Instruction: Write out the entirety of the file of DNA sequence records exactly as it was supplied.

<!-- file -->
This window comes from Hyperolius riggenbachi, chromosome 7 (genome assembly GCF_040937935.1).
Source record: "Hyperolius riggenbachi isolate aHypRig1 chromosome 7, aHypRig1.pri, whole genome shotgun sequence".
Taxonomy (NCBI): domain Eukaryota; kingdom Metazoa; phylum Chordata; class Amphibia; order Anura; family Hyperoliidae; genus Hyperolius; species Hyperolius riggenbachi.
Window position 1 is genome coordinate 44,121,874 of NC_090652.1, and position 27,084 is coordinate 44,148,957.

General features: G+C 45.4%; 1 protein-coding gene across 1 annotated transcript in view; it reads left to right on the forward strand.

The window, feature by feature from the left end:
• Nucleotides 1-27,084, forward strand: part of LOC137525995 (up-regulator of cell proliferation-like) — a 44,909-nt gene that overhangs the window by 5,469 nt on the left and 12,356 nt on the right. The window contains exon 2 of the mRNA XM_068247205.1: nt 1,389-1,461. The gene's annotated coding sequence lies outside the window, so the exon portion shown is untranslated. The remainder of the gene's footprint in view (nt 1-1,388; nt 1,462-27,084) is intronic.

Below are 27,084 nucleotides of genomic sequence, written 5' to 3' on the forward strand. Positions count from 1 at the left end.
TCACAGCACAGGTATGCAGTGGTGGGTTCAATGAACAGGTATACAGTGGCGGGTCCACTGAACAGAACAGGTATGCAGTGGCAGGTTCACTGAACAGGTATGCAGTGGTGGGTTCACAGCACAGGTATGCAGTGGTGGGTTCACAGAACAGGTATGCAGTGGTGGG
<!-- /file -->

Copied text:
This window comes from Hyperolius riggenbachi, chromosome 7 (genome assembly GCF_040937935.1).
Source record: "Hyperolius riggenbachi isolate aHypRig1 chromosome 7, aHypRig1.pri, whole genome shotgun sequence".
Taxonomy (NCBI): domain Eukaryota; kingdom Metazoa; phylum Chordata; class Amphibia; order Anura; family Hyperoliidae; genus Hyperolius; species Hyperolius riggenbachi.
Window position 1 is genome coordinate 44,121,874 of NC_090652.1, and position 27,084 is coordinate 44,148,957.

General features: G+C 45.4%; 1 protein-coding gene across 1 annotated transcript in view; it reads left to right on the forward strand.

The window, feature by feature from the left end:
• Nucleotides 1-27,084, forward strand: part of LOC137525995 (up-regulator of cell proliferation-like) — a 44,909-nt gene that overhangs the window by 5,469 nt on the left and 12,356 nt on the right. The window contains exon 2 of the mRNA XM_068247205.1: nt 1,389-1,461. The gene's annotated coding sequence lies outside the window, so the exon portion shown is untranslated. The remainder of the gene's footprint in view (nt 1-1,388; nt 1,462-27,084) is intronic.

Below are 27,084 nucleotides of genomic sequence, written 5' to 3' on the forward strand. Positions count from 1 at the left end.
TCACAGCACAGGTATGCAGTGGTGGGTTCAATGAACAGGTATACAGTGGCGGGTCCACTGAACAGAACAGGTATGCAGTGGCAGGTTCACTGAACAGGTATGCAGTGGTGGGTTCACAGCACAGGTATGCAGTGGTGGGTTCACAGAACAGGTATGCAGTGGTGGG